Posted by: Patricia Salkin | December 19, 2018

NJ Appeals Court Reverses Dismissal of Disqualifying Interest Claim Against Town Council Member

This post was authored by Touro Law student Aisha Scholes ‘20 

The Township of Bloomfield adopted Ordinance 3729, which appropriated $10,500,000 for the acquisition and improvement of a tract of land to be used as a public park, and authorized the issuance of $9,975,000 in Township bonds or notes to finance part of the cost. The subject property had previously been approved by the Township Planning Board for construction of a 104-unit townhouse development known as Lion Gate. The Ordinance was first introduced at a meeting chaired by defendant Nicholas Joanow, a Township Councilman, who owned a home that directly bordered the property. Joanow also cast the deciding vote approving the Ordinance. Plaintiffs Russell Mollica, James Wollner, Ray McCarthy, and Chris Stanziale, a group of Township residents, challenged the validity of the Ordinance and sought to enjoin the Township from issuing the bonds, alleging that Joanow had a disqualifying interest when he voted on the Ordinance. The trial court dismissed the neighbors’ claims. On appeal, Plaintiffs argued that Joanow should have recused himself from participating in any of the proceedings that led to the passage of the bond ordinance due to his ownership interest in property adjacent to the proposed public park that created a legally insurmountable conflict of interest. Defendants responded that Council member Joanow was “set to gain no more than all the residents of the Township who will benefit from the creation of the public park and maintenance of open space.” The court found that Joanow had a direct personal interest since he owned property directly abutting the Lion Gate site. The court held that his ownership of property immediately adjacent to the Lion Gate site was sufficient in itself to disqualify him from voting on the Ordinance. Furthermore, since the disqualifying interest of Joanow was in its subject matter of the Ordinance, the court found that the remedy was to invalidate the Ordinance.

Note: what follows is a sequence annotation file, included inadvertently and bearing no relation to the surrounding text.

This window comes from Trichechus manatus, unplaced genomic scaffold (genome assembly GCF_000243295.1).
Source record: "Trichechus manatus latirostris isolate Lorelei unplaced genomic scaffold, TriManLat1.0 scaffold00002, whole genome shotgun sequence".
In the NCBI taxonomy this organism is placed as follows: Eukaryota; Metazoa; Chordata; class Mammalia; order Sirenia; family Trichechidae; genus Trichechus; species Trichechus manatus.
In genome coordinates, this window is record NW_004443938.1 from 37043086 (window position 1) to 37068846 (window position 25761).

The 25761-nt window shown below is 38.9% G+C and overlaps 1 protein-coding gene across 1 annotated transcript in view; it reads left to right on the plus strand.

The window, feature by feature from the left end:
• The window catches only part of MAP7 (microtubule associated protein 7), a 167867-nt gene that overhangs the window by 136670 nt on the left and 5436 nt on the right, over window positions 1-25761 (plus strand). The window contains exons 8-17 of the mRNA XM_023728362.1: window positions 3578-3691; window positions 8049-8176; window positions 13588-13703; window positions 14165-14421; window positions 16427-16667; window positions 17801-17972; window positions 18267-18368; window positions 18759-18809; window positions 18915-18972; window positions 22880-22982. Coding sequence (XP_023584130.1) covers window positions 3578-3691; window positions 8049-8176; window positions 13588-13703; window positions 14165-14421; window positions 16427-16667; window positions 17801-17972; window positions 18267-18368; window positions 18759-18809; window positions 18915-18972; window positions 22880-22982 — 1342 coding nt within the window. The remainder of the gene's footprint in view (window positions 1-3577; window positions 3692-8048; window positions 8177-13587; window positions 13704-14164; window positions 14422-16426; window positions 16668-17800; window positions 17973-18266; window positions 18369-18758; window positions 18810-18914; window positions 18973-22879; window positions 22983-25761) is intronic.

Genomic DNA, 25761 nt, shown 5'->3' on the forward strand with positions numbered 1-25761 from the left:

Mollica v. Township of Bloomfield, 2016 WL 6068242 (NJ App. 10/2016), cert den. 2017 WL 658259 (NJ 2/13/2017)

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